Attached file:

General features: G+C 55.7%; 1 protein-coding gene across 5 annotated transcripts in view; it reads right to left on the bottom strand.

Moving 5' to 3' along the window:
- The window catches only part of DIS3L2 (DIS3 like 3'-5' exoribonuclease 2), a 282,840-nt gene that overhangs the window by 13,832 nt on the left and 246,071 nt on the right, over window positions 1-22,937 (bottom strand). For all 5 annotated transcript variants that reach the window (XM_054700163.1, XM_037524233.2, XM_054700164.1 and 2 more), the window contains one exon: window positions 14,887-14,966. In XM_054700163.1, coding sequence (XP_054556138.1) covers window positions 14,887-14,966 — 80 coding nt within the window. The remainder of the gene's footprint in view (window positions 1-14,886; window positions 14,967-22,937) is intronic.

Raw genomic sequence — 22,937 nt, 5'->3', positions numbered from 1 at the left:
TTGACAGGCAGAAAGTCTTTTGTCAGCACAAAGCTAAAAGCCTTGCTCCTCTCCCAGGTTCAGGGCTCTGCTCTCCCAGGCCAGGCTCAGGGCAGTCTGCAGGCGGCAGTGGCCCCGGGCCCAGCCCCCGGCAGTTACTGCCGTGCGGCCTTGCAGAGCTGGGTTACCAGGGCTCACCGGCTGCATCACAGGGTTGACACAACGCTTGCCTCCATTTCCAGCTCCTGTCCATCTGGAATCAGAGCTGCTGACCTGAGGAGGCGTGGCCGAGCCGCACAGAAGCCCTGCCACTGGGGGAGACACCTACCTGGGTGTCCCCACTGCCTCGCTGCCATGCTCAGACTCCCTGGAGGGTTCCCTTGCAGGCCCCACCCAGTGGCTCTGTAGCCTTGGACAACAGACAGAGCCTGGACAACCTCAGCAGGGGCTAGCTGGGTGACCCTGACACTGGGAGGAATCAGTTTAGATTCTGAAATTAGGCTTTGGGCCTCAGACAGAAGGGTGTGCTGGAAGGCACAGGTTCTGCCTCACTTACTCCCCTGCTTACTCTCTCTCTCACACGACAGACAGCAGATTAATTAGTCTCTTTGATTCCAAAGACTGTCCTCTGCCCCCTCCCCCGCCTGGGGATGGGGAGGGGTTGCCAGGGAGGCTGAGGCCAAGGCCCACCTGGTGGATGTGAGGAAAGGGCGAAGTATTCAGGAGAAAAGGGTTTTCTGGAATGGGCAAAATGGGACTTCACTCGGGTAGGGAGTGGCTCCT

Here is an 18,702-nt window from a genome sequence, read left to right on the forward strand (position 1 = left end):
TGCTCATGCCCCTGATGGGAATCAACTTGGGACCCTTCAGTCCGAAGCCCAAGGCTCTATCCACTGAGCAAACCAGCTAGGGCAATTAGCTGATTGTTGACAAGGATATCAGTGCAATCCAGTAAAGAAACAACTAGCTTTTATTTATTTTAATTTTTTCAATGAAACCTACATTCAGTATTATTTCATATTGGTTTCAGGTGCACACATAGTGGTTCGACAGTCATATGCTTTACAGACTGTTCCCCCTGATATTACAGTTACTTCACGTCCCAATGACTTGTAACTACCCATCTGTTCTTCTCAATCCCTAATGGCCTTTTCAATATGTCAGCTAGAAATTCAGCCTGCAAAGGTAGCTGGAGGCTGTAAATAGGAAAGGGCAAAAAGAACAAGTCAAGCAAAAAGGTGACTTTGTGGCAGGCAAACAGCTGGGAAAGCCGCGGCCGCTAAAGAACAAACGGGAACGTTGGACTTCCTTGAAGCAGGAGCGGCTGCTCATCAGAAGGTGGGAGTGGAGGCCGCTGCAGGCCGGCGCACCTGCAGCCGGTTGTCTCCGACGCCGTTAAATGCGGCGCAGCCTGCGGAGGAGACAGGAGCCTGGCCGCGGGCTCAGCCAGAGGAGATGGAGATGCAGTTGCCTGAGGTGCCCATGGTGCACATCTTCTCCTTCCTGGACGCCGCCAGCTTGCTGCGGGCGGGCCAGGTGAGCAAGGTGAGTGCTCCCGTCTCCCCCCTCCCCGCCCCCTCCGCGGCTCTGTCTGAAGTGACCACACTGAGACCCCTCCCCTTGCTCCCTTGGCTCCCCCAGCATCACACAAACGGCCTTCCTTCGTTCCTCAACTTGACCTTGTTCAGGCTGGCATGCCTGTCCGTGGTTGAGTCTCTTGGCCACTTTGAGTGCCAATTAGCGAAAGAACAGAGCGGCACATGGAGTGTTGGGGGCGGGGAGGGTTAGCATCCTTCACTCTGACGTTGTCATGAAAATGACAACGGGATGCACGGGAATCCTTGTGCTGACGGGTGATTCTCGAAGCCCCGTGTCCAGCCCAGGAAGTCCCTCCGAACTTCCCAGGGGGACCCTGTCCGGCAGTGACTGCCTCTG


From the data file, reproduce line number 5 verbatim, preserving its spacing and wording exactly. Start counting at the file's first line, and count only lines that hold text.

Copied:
TTGACAGGCAGAAAGTCTTTTGTCAGCACAAAGCTAAAAGCCTTGCTCCTCTCCCAGGTTCAGGGCTCTGCTCTCCCAGGCCAGGCTCAGGGCAGTCTGCAGGCGGCAGTGGCCCCGGGCCCAGCCCCCGGCAGTTACTGCCGTGCGGCCTTGCAGAGCTGGGTTACCAGGGCTCACCGGCTGCATCACAGGGTTGACACAACGCTTGCCTCCATTTCCAGCTCCTGTCCATCTGGAATCAGAGCTGCTGACCTGAGGAGGCGTGGCCGAGCCGCACAGAAGCCCTGCCACTGGGGGAGACACCTACCTGGGTGTCCCCACTGCCTCGCTGCCATGCTCAGACTCCCTGGAGGGTTCCCTTGCAGGCCCCACCCAGTGGCTCTGTAGCCTTGGACAACAGACAGAGCCTGGACAACCTCAGCAGGGGCTAGCTGGGTGACCCTGACACTGGGAGGAATCAGTTTAGATTCTGAAATTAGGCTTTGGGCCTCAGACAGAAGGGTGTGCTGGAAGGCACAGGTTCTGCCTCACTTACTCCCCTGCTTACTCTCTCTCTCACACGACAGACAGCAGATTAATTAGTCTCTTTGATTCCAAAGACTGTCCTCTGCCCCCTCCCCCGCCTGGGGATGGGGAGGGGTTGCCAGGGAGGCTGAGGCCAAGGCCCACCTGGTGGATGTGAGGAAAGGGCGAAGTATTCAGGAGAAAAGGGTTTTCTGGAATGGGCAAAATGGGACTTCACTCGGGTAGGGAGTGGCTCCT